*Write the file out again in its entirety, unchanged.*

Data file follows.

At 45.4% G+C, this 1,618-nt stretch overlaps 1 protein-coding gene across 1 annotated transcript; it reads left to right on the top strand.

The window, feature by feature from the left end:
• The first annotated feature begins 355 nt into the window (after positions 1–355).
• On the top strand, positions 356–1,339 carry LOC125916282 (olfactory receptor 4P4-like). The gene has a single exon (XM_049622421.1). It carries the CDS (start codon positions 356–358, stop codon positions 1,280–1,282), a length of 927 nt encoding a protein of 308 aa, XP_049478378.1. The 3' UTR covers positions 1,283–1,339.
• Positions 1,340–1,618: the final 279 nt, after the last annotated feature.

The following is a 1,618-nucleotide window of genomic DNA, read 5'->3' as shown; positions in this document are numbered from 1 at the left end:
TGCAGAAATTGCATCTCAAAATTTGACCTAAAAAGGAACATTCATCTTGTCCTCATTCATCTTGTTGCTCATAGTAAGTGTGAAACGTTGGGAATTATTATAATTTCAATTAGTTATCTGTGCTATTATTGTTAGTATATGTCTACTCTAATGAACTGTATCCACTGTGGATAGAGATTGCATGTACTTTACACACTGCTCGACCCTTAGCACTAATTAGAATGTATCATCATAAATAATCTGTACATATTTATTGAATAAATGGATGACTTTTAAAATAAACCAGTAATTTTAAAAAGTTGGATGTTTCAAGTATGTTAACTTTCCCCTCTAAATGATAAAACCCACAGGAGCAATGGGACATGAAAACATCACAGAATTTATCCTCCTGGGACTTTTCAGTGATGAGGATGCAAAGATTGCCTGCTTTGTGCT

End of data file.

At 45.4% G+C, this 1,618-nt stretch overlaps 1 protein-coding gene across 1 annotated transcript; it reads left to right on the top strand.

The window, feature by feature from the left end:
• The first annotated feature begins 355 nt into the window (after positions 1–355).
• On the top strand, positions 356–1,339 carry LOC125916282 (olfactory receptor 4P4-like). The gene has a single exon (XM_049622421.1). It carries the CDS (start codon positions 356–358, stop codon positions 1,280–1,282), a length of 927 nt encoding a protein of 308 aa, XP_049478378.1. The 3' UTR covers positions 1,283–1,339.
• Positions 1,340–1,618: the final 279 nt, after the last annotated feature.

The following is a 1,618-nucleotide window of genomic DNA, read 5'->3' as shown; positions in this document are numbered from 1 at the left end:
TGCAGAAATTGCATCTCAAAATTTGACCTAAAAAGGAACATTCATCTTGTCCTCATTCATCTTGTTGCTCATAGTAAGTGTGAAACGTTGGGAATTATTATAATTTCAATTAGTTATCTGTGCTATTATTGTTAGTATATGTCTACTCTAATGAACTGTATCCACTGTGGATAGAGATTGCATGTACTTTACACACTGCTCGACCCTTAGCACTAATTAGAATGTATCATCATAAATAATCTGTACATATTTATTGAATAAATGGATGACTTTTAAAATAAACCAGTAATTTTAAAAAGTTGGATGTTTCAAGTATGTTAACTTTCCCCTCTAAATGATAAAACCCACAGGAGCAATGGGACATGAAAACATCACAGAATTTATCCTCCTGGGACTTTTCAGTGATGAGGATGCAAAGATTGCCTGCTTTGTGCT